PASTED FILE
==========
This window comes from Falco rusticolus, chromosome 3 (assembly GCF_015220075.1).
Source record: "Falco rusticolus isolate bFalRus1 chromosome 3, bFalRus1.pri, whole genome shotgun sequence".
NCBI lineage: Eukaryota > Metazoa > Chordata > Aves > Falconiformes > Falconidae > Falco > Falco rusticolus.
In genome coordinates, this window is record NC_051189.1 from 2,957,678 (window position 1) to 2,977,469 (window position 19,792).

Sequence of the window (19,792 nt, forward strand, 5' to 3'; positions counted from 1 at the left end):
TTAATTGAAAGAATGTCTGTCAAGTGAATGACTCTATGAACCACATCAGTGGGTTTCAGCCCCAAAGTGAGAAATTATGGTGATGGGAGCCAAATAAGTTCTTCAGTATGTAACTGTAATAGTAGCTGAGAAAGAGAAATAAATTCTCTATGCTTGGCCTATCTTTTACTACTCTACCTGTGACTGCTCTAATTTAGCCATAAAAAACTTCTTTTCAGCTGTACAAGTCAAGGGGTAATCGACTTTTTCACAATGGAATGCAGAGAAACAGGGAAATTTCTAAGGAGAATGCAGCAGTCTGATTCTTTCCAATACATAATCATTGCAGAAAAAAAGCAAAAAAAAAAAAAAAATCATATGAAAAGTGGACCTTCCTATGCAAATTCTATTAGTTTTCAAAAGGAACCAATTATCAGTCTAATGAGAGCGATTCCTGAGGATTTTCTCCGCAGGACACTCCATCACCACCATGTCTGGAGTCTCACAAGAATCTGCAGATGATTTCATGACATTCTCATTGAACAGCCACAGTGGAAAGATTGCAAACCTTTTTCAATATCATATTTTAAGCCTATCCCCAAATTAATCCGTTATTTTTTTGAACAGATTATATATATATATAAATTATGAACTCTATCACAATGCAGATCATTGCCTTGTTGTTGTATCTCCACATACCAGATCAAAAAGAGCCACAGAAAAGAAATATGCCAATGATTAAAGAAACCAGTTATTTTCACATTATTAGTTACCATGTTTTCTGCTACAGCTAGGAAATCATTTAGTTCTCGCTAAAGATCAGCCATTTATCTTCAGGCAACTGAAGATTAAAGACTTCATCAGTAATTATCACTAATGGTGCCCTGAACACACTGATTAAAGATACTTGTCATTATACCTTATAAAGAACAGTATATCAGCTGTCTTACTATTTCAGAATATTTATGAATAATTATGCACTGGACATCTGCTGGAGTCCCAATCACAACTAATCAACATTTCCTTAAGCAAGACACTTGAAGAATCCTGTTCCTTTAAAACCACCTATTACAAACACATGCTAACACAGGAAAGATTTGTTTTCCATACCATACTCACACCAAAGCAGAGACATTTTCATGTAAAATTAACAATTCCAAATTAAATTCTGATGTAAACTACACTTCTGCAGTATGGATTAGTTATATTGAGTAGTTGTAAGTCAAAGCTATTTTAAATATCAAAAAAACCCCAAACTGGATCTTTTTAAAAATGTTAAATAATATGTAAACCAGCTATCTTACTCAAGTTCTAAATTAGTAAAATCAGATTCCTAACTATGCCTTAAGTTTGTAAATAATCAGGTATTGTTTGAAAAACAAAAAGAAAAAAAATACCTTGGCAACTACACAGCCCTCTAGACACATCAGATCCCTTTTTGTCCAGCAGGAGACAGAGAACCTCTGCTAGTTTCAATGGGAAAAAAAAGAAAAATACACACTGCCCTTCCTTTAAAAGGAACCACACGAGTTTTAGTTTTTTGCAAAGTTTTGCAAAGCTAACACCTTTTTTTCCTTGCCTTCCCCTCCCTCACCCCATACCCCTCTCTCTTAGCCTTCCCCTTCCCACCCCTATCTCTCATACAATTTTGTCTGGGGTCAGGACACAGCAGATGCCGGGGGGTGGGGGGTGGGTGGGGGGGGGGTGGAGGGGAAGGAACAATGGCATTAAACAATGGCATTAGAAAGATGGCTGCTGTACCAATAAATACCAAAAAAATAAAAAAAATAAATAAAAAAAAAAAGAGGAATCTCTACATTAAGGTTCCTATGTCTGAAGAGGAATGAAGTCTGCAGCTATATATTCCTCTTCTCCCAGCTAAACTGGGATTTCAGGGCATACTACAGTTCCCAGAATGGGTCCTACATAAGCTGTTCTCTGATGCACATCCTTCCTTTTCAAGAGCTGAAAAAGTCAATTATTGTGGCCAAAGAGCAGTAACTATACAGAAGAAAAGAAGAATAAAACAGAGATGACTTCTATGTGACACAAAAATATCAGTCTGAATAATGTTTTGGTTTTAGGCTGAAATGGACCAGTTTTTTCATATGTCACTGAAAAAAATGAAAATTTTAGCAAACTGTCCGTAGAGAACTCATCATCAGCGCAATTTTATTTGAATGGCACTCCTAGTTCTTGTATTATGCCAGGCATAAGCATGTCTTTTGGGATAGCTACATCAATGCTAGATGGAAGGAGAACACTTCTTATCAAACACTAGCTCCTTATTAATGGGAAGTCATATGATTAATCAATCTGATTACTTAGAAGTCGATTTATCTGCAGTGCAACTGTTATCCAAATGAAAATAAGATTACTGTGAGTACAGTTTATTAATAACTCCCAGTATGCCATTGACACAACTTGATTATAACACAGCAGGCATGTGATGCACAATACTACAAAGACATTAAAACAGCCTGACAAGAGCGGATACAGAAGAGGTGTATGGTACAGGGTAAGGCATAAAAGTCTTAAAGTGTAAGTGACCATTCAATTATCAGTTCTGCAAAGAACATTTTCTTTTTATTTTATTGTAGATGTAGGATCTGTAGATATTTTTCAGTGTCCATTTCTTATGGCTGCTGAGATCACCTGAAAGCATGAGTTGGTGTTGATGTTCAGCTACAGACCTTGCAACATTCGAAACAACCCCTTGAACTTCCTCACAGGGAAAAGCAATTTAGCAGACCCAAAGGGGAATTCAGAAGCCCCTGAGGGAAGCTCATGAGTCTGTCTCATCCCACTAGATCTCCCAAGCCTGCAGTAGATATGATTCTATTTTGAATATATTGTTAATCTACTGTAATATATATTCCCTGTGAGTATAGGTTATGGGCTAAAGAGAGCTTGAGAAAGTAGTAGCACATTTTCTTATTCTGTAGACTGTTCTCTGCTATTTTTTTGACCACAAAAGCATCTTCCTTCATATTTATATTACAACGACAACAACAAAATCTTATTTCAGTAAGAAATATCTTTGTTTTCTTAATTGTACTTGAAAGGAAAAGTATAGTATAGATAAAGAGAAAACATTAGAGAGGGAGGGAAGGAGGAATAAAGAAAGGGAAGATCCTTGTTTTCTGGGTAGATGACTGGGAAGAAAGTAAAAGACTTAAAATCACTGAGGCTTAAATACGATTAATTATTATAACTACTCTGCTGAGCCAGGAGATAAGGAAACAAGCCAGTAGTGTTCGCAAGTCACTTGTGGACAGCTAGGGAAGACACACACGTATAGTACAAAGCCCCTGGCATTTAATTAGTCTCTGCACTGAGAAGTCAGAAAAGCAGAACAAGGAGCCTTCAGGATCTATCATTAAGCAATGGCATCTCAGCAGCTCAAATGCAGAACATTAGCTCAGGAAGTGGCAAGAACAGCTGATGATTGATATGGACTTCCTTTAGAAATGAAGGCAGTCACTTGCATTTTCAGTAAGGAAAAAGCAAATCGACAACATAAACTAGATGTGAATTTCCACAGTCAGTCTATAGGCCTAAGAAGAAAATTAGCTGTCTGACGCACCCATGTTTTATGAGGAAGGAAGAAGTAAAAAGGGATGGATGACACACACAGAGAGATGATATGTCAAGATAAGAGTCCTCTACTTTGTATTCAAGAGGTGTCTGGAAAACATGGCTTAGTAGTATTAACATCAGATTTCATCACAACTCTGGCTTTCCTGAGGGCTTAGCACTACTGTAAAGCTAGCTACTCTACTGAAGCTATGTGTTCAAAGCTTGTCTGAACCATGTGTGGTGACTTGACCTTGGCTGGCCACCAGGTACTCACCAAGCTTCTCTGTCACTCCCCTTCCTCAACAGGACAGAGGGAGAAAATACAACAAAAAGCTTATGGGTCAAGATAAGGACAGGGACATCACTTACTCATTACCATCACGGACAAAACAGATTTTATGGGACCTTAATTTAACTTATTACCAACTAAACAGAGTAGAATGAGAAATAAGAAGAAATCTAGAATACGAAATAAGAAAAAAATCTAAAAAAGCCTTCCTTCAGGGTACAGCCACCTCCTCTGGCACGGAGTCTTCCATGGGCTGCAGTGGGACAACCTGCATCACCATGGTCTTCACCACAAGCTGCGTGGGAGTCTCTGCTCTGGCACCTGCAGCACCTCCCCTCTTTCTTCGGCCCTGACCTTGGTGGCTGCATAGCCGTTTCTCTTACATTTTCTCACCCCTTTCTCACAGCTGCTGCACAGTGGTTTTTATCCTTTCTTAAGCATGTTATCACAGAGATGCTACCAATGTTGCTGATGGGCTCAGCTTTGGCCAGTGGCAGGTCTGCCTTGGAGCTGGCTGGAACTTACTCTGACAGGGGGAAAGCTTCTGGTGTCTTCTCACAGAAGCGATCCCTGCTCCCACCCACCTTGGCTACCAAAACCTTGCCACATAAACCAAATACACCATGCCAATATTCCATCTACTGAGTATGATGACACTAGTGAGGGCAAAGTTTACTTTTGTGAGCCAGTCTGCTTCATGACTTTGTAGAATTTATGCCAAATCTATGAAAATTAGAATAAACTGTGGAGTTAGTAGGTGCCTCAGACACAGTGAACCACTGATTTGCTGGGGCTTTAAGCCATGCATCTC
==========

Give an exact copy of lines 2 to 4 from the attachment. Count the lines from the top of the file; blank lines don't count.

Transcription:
Source record: "Falco rusticolus isolate bFalRus1 chromosome 3, bFalRus1.pri, whole genome shotgun sequence".
NCBI lineage: Eukaryota > Metazoa > Chordata > Aves > Falconiformes > Falconidae > Falco > Falco rusticolus.
In genome coordinates, this window is record NC_051189.1 from 2,957,678 (window position 1) to 2,977,469 (window position 19,792).